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Pavel Saenz
05-17-2007, 09:08 AM
Recently the mother of a 15 year old asked me if I could train her son. He has had asthma for a couple a years now and she is worried because it is getting worse and worse, meaning that he gets "attacks" more often. I dont know much about the treatments but he takes pills and has an inhalator? Where should I go from here? I presume that his doctor will tell him not to exercise. What are your thought on this? VERY much appreciated.
Greetings,
-Pavel

Mike ODonnell
05-17-2007, 11:16 AM
#1 get the kid off ALL dairy.....then proceed with caution...but that alone may help his condition improved....never know until you try...

Steve Shafley
05-17-2007, 11:39 AM
A few things:

1. A kid with asthma, especially those who have never been very active, might have a hard time distinguishing what is an actual attack and simply being gassed.

2. A prophylactic use of his albuterol inhaler or an albuterol nebulizer treatment might stave off an exercise-induced attack.

3. People with asthma often do very well with swimming, due to the more humid enviroment.

4. Like Mike mentioned, some dietary modifications potentially go a long way to helping out an asthma sufferer.

5. Start slow.

Yael Grauer
05-17-2007, 12:09 PM
Anybody tried Buteyko breathing?

Steve Shafley
05-17-2007, 01:10 PM
I have a hard enough time with my kid getting him to chew with his mouth shut.
Counterintuitive breathing isn't going to cut it right now.

Garrett Smith
05-17-2007, 01:26 PM
I think Yael made a great suggestion with trying the Buteyko breathing.

Dairy is always the first thing to go in asthma...

chris hill
05-18-2007, 02:00 AM
As an asthmatic (never had a serious attack but used to be gassed frequently) i find these help, they are all obvious points but we know how stubbon 15 year olds are.

1, take your preventative inhalor as prescribed WITHOUT FAIL. i need to take 2 puffs morning and night. i have my inhalor next to my tooth brush so it is part of my routine.

2, take your releavor inhalor before exercise. i used to have 2 puffs 20 minutes before intense exercise and then 2 more puff immediately before

3, if you get wheezey whilst running, dont stop, just walk and talk another puff while you get your breath back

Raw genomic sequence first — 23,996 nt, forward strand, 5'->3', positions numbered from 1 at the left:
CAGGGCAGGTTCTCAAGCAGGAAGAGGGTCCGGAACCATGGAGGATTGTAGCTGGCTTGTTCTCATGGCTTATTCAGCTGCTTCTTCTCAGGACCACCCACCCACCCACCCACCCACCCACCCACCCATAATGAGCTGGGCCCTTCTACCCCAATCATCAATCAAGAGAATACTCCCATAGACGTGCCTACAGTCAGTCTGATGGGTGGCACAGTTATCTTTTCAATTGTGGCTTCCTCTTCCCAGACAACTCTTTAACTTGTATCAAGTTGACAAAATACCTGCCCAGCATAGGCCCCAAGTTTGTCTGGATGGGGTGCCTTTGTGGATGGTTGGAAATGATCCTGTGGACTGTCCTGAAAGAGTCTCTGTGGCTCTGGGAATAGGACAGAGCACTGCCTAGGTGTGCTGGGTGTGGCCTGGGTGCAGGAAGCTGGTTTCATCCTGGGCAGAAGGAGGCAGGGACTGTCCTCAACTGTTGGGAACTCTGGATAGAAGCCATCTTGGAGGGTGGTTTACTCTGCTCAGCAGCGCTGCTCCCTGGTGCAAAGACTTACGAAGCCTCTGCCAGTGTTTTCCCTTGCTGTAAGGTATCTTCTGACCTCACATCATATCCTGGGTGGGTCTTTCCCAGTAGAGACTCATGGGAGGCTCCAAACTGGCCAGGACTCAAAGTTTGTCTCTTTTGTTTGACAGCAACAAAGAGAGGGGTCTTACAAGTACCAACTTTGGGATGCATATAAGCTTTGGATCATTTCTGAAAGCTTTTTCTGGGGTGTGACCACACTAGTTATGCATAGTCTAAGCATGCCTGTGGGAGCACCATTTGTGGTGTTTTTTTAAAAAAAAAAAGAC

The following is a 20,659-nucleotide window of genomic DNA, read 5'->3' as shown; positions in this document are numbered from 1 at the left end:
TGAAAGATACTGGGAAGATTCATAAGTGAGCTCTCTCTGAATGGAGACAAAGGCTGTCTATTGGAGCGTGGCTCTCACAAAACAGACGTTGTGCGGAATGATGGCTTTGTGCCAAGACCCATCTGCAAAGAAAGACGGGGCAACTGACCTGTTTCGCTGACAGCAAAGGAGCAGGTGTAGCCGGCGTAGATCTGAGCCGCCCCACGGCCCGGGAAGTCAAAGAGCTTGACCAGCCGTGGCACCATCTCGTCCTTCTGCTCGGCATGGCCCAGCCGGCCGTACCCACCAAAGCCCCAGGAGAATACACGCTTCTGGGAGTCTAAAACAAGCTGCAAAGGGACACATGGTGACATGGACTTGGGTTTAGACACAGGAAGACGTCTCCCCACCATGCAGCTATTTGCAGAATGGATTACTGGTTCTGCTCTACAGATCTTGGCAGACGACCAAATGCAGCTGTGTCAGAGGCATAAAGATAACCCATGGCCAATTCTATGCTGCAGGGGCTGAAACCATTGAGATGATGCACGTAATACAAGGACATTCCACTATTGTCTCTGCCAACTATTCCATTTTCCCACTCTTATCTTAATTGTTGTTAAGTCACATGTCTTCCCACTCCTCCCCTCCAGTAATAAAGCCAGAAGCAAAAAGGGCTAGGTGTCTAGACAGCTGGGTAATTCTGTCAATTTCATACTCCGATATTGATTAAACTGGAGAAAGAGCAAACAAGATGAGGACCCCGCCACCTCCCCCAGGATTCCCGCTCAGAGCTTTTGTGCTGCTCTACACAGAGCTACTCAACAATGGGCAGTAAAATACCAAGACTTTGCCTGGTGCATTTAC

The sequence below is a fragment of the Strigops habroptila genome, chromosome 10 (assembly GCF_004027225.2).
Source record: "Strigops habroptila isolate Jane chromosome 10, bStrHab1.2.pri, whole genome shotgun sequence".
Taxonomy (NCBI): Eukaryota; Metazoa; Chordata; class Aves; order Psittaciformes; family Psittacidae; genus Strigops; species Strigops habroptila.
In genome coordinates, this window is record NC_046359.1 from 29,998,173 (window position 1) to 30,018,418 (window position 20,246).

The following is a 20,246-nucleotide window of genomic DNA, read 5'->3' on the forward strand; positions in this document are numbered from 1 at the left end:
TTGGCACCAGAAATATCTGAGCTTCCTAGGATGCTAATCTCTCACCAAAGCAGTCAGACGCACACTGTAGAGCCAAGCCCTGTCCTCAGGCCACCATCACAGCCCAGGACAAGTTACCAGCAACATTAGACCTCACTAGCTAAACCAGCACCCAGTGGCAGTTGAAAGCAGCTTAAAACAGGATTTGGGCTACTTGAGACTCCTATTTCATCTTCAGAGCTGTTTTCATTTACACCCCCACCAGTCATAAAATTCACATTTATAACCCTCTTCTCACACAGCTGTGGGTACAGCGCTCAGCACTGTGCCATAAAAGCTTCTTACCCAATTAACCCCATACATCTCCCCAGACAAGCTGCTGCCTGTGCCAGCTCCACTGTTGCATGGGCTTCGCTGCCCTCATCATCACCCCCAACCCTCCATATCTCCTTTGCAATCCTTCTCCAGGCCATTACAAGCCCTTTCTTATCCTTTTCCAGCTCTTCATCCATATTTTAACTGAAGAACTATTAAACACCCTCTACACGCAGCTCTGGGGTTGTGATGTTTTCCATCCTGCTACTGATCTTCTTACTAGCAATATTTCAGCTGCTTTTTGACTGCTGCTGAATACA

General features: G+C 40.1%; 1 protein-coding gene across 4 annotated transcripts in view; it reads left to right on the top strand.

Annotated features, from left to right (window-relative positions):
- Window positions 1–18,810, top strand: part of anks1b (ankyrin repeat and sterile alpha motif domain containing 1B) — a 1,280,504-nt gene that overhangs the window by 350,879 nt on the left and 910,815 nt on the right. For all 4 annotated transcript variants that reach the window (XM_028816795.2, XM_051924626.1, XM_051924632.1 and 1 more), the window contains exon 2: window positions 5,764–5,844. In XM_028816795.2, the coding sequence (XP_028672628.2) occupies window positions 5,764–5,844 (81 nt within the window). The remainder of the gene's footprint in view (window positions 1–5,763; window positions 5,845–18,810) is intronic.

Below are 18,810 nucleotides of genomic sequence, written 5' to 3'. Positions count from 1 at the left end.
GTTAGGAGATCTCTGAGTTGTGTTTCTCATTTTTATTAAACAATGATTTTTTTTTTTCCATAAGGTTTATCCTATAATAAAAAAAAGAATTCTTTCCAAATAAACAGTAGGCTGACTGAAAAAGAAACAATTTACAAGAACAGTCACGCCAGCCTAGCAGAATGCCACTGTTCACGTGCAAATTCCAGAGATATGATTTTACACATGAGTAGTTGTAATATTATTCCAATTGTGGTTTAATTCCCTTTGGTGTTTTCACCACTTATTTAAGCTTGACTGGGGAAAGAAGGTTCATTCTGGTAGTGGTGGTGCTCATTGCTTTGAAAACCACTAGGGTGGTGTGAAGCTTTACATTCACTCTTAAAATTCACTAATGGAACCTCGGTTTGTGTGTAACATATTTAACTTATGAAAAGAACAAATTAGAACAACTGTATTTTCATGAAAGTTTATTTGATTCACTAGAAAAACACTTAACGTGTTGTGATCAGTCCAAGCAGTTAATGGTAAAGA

4, and this is only anecdotal. regular exercise helps asthma. if i dont exercise i find my general breathing is laboured and wheezey after 10-14 days on inactivity

Pavel Saenz
05-18-2007, 07:42 AM
Thanks guys, for the clear and experiece based advices. I really appreciate it. I will be posting how it goes.

Nikki Young
06-19-2007, 07:37 PM
My nana has collapsed lungs, both of them are about 50% collapsed. Would Buteyko Breathing be beneficial? Any other suggestions?

Garrett Smith
06-20-2007, 06:38 AM
Nikki,
Dietary changes (particularly dairy and gluten avoidance)

BodyTalk www.bodytalksystem.com

Cold laser to the lungs directly (search under Low Intensity Laser Therapy or Low Level Laser Therapy or Cold Laser or Laser Therapy), I've had very good results with lung conditions, www.meditech-bioflex may be able to help you find someone in your area

Herbal lung tonic combinations, make sure they don't interfere with any of her meds

Hope one or more of those helps!

Nikki Young
06-20-2007, 03:49 PM
Thanks Garrett, i'll have a good read on your suggestions.

My nana has a heap of illnesses, very bad arthritis, HBP (though very thin), she also has modules on her lungs which are getting checked regularly cause they don't know what they are yet, they are just some things she has.. From what i've briefly read on the lazer therapy you mentioned, it's all natural without drugs or anything, but i just want to make sure that it won't cause any additional stress to the body, just because my nana is pretty fragile at the moment..

Is there anything she could do to help increase her lung/breathing capasity in the mean time?

Garrett Smith
06-20-2007, 05:17 PM
Nikki,
The cold laser therapy will not stress the body.

Also, if she has osteoarthritis, avoiding nightshades will help the whole picture.

As for lung capacity stuff, that's not where my expertise is. I work on healing the tissues and let everything else fall into place.

Mike ODonnell
06-20-2007, 05:19 PM
Is there anything she could do to help increase her lung/breathing capasity in the mean time?

How about some simple deep breathing once in a while....breathing from the diaphram (not the chest). Much like any muscle...if you don't use it, you lose capacity. Most people use very little diaphram and lung capacity in their normal shallow chest breathing....so doing some deep breaths may be able to help those out.....

just an idea....

Cathy Wilson
04-07-2008, 08:39 AM
I had a friend who had terrible asthma as a child, so he took up tuba lessons. he ended up being a professional tubist, and it improved his asthma tremendously.l the regular practicing helped increase his endurance and lung capacity.
cathy wilson